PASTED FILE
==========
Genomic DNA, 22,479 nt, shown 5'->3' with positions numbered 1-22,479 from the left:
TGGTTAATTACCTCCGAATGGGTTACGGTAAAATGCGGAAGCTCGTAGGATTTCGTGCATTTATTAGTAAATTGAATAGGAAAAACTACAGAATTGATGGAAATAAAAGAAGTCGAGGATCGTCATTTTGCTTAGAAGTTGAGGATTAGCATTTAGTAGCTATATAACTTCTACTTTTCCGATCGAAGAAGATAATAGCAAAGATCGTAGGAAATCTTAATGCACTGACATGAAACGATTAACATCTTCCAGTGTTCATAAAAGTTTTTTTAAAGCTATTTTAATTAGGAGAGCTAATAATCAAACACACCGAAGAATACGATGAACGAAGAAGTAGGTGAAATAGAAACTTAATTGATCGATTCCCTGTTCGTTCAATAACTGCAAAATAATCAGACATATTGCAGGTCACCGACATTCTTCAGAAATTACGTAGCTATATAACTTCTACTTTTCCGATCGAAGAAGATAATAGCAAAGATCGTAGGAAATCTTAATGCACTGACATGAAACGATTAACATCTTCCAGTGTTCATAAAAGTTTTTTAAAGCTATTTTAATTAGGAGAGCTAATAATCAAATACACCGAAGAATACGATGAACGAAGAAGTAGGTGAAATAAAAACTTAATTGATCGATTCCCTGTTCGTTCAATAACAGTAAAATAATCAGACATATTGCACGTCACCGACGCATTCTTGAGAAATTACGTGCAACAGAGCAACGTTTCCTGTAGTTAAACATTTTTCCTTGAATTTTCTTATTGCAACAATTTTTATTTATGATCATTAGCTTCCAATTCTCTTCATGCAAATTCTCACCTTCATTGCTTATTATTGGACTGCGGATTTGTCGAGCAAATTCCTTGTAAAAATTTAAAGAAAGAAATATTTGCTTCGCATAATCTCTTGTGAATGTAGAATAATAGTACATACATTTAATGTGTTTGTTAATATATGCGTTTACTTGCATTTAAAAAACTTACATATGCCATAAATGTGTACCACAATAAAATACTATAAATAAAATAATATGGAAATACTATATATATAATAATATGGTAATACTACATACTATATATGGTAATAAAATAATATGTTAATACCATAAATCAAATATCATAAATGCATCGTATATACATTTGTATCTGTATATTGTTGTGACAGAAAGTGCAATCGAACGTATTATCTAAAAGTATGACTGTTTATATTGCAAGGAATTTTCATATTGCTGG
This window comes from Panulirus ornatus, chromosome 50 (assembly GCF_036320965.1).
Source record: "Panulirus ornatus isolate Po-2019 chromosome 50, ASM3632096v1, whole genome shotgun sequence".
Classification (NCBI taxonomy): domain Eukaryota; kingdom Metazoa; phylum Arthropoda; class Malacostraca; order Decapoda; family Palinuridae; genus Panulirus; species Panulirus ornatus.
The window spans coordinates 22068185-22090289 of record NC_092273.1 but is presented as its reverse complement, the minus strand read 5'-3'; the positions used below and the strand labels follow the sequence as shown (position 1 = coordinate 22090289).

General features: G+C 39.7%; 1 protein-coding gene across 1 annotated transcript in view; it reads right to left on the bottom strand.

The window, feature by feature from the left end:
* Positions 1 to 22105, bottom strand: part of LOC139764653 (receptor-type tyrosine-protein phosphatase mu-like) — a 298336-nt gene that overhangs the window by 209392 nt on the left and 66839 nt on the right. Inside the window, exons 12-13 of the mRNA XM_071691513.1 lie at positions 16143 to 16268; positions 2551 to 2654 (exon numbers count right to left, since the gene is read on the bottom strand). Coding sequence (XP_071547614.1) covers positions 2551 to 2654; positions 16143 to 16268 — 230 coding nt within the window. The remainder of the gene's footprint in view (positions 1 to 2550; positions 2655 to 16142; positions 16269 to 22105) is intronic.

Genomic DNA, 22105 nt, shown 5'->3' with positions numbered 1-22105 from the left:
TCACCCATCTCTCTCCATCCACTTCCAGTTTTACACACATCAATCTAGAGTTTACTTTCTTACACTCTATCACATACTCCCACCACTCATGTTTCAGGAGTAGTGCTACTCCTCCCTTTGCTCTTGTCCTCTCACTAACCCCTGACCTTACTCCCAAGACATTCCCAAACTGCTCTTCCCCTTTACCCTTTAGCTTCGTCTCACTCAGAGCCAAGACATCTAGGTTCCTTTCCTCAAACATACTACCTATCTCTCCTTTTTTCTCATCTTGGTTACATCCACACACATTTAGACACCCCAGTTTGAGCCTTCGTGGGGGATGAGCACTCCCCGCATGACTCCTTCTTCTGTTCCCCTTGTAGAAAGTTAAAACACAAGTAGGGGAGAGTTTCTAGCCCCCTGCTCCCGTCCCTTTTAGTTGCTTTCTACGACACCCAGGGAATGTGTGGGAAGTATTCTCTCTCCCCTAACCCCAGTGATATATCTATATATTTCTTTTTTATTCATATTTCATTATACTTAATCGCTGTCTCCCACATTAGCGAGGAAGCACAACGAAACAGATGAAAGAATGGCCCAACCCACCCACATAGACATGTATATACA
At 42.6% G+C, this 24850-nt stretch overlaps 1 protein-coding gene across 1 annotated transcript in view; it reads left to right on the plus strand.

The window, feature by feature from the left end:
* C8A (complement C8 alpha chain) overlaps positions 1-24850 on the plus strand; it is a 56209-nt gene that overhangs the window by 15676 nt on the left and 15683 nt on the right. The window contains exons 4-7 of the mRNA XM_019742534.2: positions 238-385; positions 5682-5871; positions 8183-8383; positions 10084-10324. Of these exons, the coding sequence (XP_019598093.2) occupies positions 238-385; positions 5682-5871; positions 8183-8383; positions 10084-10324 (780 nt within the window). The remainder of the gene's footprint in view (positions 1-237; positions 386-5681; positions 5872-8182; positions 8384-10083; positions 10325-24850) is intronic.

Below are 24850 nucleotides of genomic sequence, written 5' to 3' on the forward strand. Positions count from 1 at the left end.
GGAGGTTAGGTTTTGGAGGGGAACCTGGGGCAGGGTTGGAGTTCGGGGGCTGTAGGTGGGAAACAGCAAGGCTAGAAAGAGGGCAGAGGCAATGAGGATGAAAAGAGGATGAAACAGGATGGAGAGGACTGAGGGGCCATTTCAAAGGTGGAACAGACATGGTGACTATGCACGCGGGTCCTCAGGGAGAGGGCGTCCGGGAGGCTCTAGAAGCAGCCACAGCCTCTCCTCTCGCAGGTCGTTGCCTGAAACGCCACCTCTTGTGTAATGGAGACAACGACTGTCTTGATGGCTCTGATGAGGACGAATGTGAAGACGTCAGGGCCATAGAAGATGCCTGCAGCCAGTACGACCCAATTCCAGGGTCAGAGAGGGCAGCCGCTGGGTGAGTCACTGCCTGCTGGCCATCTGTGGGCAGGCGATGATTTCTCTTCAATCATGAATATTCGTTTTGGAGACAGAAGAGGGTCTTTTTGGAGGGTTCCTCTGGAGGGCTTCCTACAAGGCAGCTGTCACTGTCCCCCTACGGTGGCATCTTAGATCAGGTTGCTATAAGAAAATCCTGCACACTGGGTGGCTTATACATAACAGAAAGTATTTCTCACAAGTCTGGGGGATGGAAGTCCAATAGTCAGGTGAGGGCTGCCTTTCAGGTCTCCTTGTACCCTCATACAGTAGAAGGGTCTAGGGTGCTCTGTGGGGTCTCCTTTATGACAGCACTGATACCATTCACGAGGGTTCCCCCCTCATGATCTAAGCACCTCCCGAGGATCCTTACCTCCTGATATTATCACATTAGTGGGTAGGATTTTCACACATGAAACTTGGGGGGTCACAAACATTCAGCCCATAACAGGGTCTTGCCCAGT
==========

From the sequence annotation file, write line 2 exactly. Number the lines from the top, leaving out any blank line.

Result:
TGGTTAATTACCTCCGAATGGGTTACGGTAAAATGCGGAAGCTCGTAGGATTTCGTGCATTTATTAGTAAATTGAATAGGAAAAACTACAGAATTGATGGAAATAAAAGAAGTCGAGGATCGTCATTTTGCTTAGAAGTTGAGGATTAGCATTTAGTAGCTATATAACTTCTACTTTTCCGATCGAAGAAGATAATAGCAAAGATCGTAGGAAATCTTAATGCACTGACATGAAACGATTAACATCTTCCAGTGTTCATAAAAGTTTTTTTAAAGCTATTTTAATTAGGAGAGCTAATAATCAAACACACCGAAGAATACGATGAACGAAGAAGTAGGTGAAATAGAAACTTAATTGATCGATTCCCTGTTCGTTCAATAACTGCAAAATAATCAGACATATTGCAGGTCACCGACATTCTTCAGAAATTACGTAGCTATATAACTTCTACTTTTCCGATCGAAGAAGATAATAGCAAAGATCGTAGGAAATCTTAATGCACTGACATGAAACGATTAACATCTTCCAGTGTTCATAAAAGTTTTTTAAAGCTATTTTAATTAGGAGAGCTAATAATCAAATACACCGAAGAATACGATGAACGAAGAAGTAGGTGAAATAAAAACTTAATTGATCGATTCCCTGTTCGTTCAATAACAGTAAAATAATCAGACATATTGCACGTCACCGACGCATTCTTGAGAAATTACGTGCAACAGAGCAACGTTTCCTGTAGTTAAACATTTTTCCTTGAATTTTCTTATTGCAACAATTTTTATTTATGATCATTAGCTTCCAATTCTCTTCATGCAAATTCTCACCTTCATTGCTTATTATTGGACTGCGGATTTGTCGAGCAAATTCCTTGTAAAAATTTAAAGAAAGAAATATTTGCTTCGCATAATCTCTTGTGAATGTAGAATAATAGTACATACATTTAATGTGTTTGTTAATATATGCGTTTACTTGCATTTAAAAAACTTACATATGCCATAAATGTGTACCACAATAAAATACTATAAATAAAATAATATGGAAATACTATATATATAATAATATGGTAATACTACATACTATATATGGTAATAAAATAATATGTTAATACCATAAATCAAATATCATAAATGCATCGTATATACATTTGTATCTGTATATTGTTGTGACAGAAAGTGCAATCGAACGTATTATCTAAAAGTATGACTGTTTATATTGCAAGGAATTTTCATATTGCTGG